Hopefully you’ve read
                http://www.newyorker.com/repor…..ande?yrail

                Which shows that a LOT of cost savings are there to be had without a reduction in quality.

                1. “Which shows that a LOT of cost savings are there to be had without a reduction in quality.”

                  Yeah and I am sure the government will do just that. They won’t fuck it up and totally destroy the quality of care in the name of cost savings or anything. And we are all getting unicorns for Christmas to.

                  Getting government out of health care, beyond providing people vouchers to buy private insurance is the only solution.

                  1. I LOVE unicorns!

                  2. “Yeah and I am sure the government will do just that. They won’t fuck it up and totally destroy the quality of care in the name of cost savings or anything. And we are all getting unicorns for Christmas to.

                    Getting government out of health care, beyond providing people vouchers to buy private insurance is the only solution.

                    I’m sure government will probably mess it up a bit just like they mess up most things. That doesn’t mean it’s not going to happen though. Nor does it mean government is likely to get out of healthcare (not matter how much we might like it). Look at the stink about “cutting our Medicare).

              2. Uhm, yes, we do, every day. Extrapolating nationwide from what goes on in just the OR of my 300-bed community hospital every day—I’m an anesthesiologist—we are pouring enormous resources into treatments that we all know will return little in improved survival or quality of life.

                Feeding tubes for demented 90-year-olds? Really?a demented 90 yr old should get oxygen and morphine, and little else. Why do we do this? Mainly because ignorant families demand that “everything” be done for Granny. Easy for them to say, when the cost appears to be covered by someone else. My colleagues are either too lazy, greedy, or gutless to educate the families about “futility”; or afraid of being sued for failing to “treat”.

                I loathe the idea of govt run healthcare as much as anyone here. But we need to figure out just how much we’re willing to spend as a nation to indulge our collective fantasy that everyone lives forever, at no out-of-pocket cost.

                1. “We” don’t need to figure out anything as a “nation”.

                  I can pull the plug on myself (and maybe someone who specifically gave me power of attorney), but if you touch the cord it’s called murder.

                  There is no “we” here.

                  1. There is when someone else is paying the bill. When you pay, it’s your business. When “WE” pay, it’s our business.

                    1. Precisely. Which is why everyone’s health related decisions are also our business. Which is pretty much everything.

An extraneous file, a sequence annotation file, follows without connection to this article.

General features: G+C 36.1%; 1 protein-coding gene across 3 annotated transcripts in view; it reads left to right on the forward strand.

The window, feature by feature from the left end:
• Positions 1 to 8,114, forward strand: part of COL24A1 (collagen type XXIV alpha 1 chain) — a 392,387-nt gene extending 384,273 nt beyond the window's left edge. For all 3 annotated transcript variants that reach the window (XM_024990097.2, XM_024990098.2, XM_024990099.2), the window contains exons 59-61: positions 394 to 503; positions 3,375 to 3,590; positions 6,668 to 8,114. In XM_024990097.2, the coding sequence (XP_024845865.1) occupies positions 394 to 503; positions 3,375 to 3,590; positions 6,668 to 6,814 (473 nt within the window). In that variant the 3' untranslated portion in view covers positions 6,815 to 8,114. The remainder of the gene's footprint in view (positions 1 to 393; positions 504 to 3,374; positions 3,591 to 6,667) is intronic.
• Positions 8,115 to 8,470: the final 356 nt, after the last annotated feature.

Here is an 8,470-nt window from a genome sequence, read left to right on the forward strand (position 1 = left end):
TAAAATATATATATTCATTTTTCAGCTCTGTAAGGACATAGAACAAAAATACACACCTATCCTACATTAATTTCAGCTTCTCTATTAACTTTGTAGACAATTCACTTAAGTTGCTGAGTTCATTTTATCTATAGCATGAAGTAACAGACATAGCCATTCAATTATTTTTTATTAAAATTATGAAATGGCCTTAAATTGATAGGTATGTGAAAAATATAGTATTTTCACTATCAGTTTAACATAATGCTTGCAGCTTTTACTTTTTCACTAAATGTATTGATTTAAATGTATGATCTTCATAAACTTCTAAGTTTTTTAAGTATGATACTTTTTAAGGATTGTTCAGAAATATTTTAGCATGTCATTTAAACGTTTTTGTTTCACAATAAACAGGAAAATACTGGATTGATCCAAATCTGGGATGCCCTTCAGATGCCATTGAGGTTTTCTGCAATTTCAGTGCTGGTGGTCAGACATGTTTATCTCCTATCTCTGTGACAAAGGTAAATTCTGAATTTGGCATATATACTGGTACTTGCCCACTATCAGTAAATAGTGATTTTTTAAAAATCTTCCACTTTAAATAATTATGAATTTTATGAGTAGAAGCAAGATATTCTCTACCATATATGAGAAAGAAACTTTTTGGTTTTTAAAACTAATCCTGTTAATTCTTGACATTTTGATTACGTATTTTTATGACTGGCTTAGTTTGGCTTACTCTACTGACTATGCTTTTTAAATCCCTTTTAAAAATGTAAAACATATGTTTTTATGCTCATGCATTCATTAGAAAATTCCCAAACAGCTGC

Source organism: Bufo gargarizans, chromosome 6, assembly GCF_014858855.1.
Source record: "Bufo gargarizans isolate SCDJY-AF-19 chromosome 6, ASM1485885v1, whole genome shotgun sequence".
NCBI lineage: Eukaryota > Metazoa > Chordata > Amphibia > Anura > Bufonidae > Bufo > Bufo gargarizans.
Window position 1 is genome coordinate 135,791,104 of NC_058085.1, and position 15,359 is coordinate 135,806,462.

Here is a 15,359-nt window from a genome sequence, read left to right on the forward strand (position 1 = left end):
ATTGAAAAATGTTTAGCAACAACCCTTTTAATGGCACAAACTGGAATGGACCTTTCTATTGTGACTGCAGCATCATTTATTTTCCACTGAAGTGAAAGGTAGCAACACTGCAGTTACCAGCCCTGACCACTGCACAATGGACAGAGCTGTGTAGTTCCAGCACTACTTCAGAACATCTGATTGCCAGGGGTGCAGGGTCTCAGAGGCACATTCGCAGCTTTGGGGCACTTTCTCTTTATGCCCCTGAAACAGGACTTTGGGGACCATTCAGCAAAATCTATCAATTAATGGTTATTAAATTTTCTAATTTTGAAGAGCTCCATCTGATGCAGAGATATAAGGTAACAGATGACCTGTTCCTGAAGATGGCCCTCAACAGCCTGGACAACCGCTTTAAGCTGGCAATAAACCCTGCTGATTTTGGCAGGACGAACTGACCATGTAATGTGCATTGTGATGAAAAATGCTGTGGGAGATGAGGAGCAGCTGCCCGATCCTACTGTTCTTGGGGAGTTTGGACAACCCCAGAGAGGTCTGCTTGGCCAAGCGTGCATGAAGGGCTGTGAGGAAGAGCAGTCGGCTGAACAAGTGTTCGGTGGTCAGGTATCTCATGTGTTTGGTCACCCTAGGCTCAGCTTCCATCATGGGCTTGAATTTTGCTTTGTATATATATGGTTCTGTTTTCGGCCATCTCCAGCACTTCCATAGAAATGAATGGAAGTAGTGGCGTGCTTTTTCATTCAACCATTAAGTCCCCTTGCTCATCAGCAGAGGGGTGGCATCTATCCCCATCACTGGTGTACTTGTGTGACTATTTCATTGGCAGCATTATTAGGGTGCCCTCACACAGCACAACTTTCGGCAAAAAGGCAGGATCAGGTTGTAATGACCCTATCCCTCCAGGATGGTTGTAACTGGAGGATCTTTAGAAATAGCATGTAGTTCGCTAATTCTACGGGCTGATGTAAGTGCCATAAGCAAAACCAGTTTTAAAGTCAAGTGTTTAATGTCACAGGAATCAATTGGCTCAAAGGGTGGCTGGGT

You there! Quit smoking! And you, fattie, put down the Freedom Fries! And all you lazy bastards commenting on Reason.com, go get some exercise! I demand it in the name of Fiscally Responsible Health Care!

                  2. +1…BILLION

                    1. that was to Sean MAck btw. I don’t want none of you other chilluns stealing his points.

          2. I agree with you, and I would point out that it is not simple cost/benefit decision. It is a values decision that can never be simply decided. Spend hundreds of thousands on a premie, with only a 25% chance of survivial, or more funds for AIDS education? Breast cancer screening at 40 or at 50? What happens when genetic tests become much more common? Publically or privately funded abortion?
            And because these values differ, there will always be a great deal of debate. That is why I always feel these decisions should be made in the private sector as much as possible.

        2. Of course if someone wants to pay out of pocket for care that is not very cost efficient they have every right to do so.

          I’m guessing in a government-rationed world those luxury options are going to dry up pretty quickly, but I hope I’m wrong.

  7. “I cannot believe that the individual health care consumer can enforce through choice the proper configurations of a system as massive and complex as health care. That is for leaders to do.” – Donald Berwick

    If Suderman really believes in free markets, he might have parsed the inexaustible supply of statist comments Dr. Berwick has made, only one of the most egregious being the one above. Maybe if Dr. Berwick had gotten his PhD in Economics he would realize that it is in COMPLEX systems that the “invisible hand” of consumer choice works for the greatest efficiency… but what the fuck do I know, I am not a Harvard Triple-peater…

  8. The profession of shaman has many advantages. It offers high status with a safe livelihood free of work in the dreary, sweaty sense. In most societies it offers legal privileges and immunities not granted to other men. But it is hard to see how a man who has been given a mandate from on High to spread tidings of joy to all mankind can be seriously interested in taking up a collection to pay his salary; it causes one to suspect that the shaman is on the moral level of any other con man.
    But it’s lovely work if you can stomach it.

    1. But it’s lovely work if you can stomach it.

      You got that right!

  9. Here is a list of choice Berwick quotes.

    “I cannot believe that the individual health care consumer can enforce through choice the proper configurations of a system as massive and complex as health care. That is for leaders to do.”

    “You cap your health care budget, and you make the political and economic choices you need to make to keep affordability within reach.”

    “Please don’t put your faith in market forces. It’s a popular idea: that Adam Smith’s invisible hand would do a better job of designing care than leaders with plans can.”